Breaming in Melbourne City

Jarrod Day takes us fishing in the Melbourne CBD on the Yarra River where the bream are thriving and tells us how to target them. You might be surprised what is on offer in Melbourne’s City Limits

It’s true when they say a river does run through it. Melbourne might be all about café’s, art and business but with the Yarra River running right through the CBD’s centre, fishing is also high on the agenda for some.When Melbourne and fishing are mentioned in the same sentence it usually also incorporates snapper, calamari and or whiting. Although these three popular adversaries are more so targeted in Port Phillip bay, the Yarra River more so supports healthy populations of bream, silver trevally and mulloway.
Huge container ships, water taxi’s and other water craft may continually churn up the chocolate coloured water but beneath the loading docks, road bridge pylons, marina’s and rivers the black bream population thrives.

Melbourne’s Yarra River is very unique having the major shipping port located at its mouth which enters the Bay. The River itself snakes its way right through the city and up into the mountains covering some 242km’s. The upper reaches become crystal clear and support very healthy populations of brown trout, river black fish, eels, Macquarie perch and of course the dreaded European carp in some areas.Nearing the city the water becomes more brackish which is where schools of black bream can be found.

Boat access into the Yarra is quite limited however there is a two lane concrete ramp with excellent boating facilities located at Newport. When the Newport Power Station is pumping out hot water, anglers don’t tend to make it too far from the ramp as schools of tailor make up the bulk of the catch. There are no fancy techniques required to catch them either, just rig up a metal slug, and get casting about. The Yarra River has a 5 knot speed limit, but from the mouth to the shipping dock’s it is a ten knot limit. If a trip is planned, set aside some time due to the required speed limit as it can be a 30-45 minute travel to anywhere that’s fishable.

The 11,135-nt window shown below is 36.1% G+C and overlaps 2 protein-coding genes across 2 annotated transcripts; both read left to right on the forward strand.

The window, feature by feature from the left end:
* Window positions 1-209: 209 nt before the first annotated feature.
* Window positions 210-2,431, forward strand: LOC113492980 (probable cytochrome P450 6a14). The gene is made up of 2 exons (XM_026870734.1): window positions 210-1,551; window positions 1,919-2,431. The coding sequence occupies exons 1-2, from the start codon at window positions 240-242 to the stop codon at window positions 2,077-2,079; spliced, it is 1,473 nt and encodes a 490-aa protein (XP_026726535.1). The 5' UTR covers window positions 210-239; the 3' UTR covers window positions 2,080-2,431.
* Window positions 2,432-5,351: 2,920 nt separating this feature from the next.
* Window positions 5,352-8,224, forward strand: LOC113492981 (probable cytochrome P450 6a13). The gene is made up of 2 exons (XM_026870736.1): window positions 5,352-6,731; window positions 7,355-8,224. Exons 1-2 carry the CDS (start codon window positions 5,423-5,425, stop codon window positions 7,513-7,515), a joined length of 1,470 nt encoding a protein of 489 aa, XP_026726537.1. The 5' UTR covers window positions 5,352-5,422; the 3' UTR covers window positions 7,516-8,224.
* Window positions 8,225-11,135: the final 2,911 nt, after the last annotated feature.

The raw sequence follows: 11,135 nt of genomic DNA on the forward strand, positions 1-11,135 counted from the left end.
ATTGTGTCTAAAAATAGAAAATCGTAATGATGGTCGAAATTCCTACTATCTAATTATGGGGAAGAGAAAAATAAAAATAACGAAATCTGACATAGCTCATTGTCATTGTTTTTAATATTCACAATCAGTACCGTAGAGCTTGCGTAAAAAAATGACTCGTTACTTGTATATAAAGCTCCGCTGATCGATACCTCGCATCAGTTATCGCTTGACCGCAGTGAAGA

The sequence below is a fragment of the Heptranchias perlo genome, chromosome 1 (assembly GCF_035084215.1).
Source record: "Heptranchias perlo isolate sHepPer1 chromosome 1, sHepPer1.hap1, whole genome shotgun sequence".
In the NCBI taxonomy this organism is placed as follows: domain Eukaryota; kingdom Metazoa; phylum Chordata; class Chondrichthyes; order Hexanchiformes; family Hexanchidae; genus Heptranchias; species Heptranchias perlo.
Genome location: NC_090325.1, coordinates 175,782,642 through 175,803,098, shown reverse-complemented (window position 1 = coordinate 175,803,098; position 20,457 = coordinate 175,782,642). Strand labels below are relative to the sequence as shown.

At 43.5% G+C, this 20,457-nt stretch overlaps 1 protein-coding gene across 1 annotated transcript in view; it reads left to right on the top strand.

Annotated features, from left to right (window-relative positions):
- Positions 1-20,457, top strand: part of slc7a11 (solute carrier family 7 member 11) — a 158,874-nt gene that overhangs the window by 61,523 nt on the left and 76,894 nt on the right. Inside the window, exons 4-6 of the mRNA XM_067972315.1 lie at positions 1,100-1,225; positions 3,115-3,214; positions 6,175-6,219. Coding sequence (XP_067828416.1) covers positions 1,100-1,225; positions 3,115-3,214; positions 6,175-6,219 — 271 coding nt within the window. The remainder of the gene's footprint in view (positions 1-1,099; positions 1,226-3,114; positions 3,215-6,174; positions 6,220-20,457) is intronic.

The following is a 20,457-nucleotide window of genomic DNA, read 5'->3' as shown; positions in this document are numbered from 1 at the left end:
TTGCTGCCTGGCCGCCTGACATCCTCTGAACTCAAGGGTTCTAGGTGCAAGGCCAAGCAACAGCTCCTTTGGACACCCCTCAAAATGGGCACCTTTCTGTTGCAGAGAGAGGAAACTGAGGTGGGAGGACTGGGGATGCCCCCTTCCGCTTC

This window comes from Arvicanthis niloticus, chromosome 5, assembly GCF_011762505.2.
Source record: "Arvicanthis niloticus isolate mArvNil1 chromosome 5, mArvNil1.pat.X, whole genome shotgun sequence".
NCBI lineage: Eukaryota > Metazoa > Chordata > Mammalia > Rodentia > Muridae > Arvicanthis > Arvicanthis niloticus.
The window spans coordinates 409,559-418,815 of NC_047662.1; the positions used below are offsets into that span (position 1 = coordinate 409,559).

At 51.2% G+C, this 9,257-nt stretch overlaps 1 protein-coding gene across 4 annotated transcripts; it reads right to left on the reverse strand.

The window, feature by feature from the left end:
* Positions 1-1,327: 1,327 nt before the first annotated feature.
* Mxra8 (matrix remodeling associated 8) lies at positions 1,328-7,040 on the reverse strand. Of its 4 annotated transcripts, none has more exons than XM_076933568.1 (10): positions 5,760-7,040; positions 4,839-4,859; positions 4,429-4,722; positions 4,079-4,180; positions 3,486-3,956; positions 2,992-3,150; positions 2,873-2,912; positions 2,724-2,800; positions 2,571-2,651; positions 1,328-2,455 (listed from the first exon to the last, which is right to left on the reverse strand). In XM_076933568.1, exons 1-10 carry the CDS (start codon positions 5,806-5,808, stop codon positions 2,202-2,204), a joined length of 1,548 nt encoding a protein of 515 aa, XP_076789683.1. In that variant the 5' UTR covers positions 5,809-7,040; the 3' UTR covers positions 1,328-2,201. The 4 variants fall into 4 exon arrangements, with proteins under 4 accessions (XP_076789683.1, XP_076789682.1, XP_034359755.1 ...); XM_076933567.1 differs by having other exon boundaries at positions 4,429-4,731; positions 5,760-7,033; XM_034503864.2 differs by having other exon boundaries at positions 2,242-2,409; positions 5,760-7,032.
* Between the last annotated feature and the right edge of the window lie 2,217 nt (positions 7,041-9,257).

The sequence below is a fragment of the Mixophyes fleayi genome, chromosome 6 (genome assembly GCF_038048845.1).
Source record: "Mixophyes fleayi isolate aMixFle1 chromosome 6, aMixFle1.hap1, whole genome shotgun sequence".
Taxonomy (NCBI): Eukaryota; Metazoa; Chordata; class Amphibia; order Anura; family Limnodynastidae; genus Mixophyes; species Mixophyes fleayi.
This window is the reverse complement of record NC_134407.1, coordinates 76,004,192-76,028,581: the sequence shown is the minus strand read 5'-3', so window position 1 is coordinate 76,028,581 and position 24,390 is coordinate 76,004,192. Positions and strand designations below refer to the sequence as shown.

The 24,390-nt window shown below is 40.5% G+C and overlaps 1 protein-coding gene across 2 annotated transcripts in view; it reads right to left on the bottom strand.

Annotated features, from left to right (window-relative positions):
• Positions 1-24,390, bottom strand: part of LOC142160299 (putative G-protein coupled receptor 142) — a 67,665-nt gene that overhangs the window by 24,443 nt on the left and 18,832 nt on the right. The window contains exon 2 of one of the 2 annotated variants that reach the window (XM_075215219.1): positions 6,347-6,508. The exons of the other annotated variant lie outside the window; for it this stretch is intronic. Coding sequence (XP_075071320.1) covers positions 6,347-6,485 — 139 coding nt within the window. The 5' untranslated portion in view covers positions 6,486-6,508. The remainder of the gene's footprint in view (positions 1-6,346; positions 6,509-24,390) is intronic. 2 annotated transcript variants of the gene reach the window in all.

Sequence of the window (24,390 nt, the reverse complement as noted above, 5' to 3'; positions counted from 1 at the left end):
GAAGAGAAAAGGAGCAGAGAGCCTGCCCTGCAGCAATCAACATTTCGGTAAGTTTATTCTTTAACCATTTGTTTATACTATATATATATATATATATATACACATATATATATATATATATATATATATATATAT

With the kayak fishing explosion, many anglers find a lot more easier access right throughout the system. The only hurdle is getting a car park somewhere fairly close to the water so you don’t have to drag the yak too far.


We all know bream love structure and with the Yarra being full of marina pontoons, bridge pylons, jetty and pier ruins along with boardwalks etc: it is no wonder why bream are so abundant. With so much structure and food readily available throughout the River; you don’t really have to travel too far to find them. In saying that, with the advancement of technology, fish finders supporting structure scan can eliminate unwarranted casts and put you right onto fish holding structures.

In the past, finding bream took countless casts to locate them and most of the time you could have been casting to areas where fish weren’t. This is where “structure scan” takes out all of the hard work simply by showing you an image on the sounder of what is to the left and right of you rather than just straight down, under the boat.
Being such a large river, heavy rains and high flows of freshwater will see the fish move around in search of cleaner waters. If this is the case, you might find yourself visiting a lot of areas to find where they are holding.

Land based anglers can also get in on the action by walking the rivers edge and flicking lures or baits alongside of the pylons, boat hulls etc: although the bream will be hiding amongst the structures, small baits or lures will tempt them to strike. There is plenty of shore based access for anglers and with a road GPS, you will be able to find locations where you can access the river without parking your car too far away from access points.Its not all just about bream though and while they might be the more popular species to target, silver trevally, pinkie snapper and mulloway can also be caught.

Most of these tend to fall victim to small soft plastics and vibes being worked around the structure and still put up a fair battle. However, it is the unexpected hook up of a mulloway that can really get the bloody boiling. Of course, with so much structure around, bust off are almost inevitable but playing the odds and playing your fish the right way, you should end up with a good result.